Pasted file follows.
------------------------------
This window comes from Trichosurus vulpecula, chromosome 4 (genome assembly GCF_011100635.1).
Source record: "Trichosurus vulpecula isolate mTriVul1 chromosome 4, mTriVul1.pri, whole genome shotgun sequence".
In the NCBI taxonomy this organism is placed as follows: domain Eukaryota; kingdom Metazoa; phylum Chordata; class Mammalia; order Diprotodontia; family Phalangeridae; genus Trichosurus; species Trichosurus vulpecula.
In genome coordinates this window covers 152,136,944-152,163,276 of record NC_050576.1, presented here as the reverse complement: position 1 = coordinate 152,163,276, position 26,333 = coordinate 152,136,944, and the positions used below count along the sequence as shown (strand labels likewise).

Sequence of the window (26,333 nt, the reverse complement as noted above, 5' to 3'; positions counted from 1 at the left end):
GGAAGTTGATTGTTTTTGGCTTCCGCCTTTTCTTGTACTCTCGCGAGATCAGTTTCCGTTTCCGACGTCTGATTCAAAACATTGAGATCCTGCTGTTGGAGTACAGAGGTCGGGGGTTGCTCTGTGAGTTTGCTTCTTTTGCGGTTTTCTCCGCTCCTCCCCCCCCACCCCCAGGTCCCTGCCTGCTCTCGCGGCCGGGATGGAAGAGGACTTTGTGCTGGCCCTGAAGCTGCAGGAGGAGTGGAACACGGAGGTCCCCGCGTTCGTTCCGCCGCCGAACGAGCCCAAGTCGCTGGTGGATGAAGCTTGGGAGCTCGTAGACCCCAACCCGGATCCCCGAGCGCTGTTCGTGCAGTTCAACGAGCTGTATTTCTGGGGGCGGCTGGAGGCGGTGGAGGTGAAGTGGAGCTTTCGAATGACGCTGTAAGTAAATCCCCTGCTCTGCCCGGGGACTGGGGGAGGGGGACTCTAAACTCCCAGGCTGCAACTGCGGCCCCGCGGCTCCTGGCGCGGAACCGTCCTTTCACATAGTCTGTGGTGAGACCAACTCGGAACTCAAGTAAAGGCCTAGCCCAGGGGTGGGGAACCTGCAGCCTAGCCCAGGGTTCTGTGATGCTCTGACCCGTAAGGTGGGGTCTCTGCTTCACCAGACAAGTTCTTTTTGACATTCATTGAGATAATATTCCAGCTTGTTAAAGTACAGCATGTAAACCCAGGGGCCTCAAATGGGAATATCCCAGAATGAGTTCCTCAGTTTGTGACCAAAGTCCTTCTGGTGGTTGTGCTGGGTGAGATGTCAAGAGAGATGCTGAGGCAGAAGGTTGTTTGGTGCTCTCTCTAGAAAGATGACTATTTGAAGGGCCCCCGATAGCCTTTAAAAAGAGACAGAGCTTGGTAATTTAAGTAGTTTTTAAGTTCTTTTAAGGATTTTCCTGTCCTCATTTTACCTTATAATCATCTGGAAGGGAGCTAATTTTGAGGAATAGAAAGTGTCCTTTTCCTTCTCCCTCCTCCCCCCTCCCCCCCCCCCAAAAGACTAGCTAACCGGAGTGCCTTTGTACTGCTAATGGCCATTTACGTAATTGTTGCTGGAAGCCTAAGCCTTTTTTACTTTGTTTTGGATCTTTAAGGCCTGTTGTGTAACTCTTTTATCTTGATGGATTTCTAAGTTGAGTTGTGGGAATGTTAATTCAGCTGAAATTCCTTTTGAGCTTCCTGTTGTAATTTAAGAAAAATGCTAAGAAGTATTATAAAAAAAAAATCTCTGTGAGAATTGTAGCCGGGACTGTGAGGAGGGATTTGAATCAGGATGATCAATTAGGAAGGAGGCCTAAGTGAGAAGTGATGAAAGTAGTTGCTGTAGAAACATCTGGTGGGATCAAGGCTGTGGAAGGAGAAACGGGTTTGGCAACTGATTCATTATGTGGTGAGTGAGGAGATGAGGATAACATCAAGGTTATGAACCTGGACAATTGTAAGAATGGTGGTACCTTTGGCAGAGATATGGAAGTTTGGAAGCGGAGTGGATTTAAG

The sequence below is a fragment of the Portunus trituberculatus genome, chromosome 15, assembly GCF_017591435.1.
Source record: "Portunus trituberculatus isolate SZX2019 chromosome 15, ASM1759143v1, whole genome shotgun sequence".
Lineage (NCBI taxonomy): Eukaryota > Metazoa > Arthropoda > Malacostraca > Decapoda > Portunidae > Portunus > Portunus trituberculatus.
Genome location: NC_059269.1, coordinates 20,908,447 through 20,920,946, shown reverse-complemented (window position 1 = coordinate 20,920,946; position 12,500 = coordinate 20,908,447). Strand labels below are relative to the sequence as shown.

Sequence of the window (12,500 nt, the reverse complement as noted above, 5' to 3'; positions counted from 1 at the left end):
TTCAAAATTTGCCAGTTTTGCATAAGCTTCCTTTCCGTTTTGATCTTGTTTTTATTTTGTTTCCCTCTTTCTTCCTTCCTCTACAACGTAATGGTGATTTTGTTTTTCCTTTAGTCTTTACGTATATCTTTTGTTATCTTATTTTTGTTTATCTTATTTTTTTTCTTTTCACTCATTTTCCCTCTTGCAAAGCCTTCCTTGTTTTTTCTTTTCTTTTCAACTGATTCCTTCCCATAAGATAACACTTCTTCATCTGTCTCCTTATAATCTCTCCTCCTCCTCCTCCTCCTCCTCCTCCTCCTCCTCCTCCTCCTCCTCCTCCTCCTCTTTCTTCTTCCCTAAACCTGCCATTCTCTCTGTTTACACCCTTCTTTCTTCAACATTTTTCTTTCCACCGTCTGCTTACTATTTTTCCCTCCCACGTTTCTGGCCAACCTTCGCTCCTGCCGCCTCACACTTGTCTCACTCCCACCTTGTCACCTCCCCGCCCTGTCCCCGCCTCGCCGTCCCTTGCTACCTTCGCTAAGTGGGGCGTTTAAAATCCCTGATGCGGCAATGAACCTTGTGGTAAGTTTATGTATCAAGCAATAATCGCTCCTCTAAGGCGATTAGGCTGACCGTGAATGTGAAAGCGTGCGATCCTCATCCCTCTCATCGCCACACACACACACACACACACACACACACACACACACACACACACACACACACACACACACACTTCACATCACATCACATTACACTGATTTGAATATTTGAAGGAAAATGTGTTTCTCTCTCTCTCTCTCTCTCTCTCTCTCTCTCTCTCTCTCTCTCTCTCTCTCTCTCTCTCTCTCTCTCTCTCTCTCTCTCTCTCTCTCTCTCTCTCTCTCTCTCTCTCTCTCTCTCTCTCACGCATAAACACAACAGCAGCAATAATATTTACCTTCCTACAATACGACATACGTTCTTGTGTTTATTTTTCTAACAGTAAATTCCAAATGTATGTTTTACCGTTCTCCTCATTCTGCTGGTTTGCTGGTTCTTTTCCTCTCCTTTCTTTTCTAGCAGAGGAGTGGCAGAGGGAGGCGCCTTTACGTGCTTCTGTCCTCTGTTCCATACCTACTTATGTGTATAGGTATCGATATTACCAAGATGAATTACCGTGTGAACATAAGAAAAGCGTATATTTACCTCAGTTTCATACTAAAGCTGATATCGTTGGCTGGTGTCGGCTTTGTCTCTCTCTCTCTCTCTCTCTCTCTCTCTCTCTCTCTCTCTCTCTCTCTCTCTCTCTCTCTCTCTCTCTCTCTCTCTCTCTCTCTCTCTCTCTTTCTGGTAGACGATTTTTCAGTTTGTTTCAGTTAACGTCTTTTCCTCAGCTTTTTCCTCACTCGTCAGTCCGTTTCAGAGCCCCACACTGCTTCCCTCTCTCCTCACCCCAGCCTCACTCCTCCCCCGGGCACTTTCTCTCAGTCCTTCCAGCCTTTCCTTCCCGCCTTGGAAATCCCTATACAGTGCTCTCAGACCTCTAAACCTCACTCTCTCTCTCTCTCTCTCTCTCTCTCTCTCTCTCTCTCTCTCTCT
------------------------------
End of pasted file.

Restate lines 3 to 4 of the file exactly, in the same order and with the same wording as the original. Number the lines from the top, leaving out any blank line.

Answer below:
In the NCBI taxonomy this organism is placed as follows: domain Eukaryota; kingdom Metazoa; phylum Chordata; class Mammalia; order Diprotodontia; family Phalangeridae; genus Trichosurus; species Trichosurus vulpecula.
In genome coordinates this window covers 152,136,944-152,163,276 of record NC_050576.1, presented here as the reverse complement: position 1 = coordinate 152,163,276, position 26,333 = coordinate 152,136,944, and the positions used below count along the sequence as shown (strand labels likewise).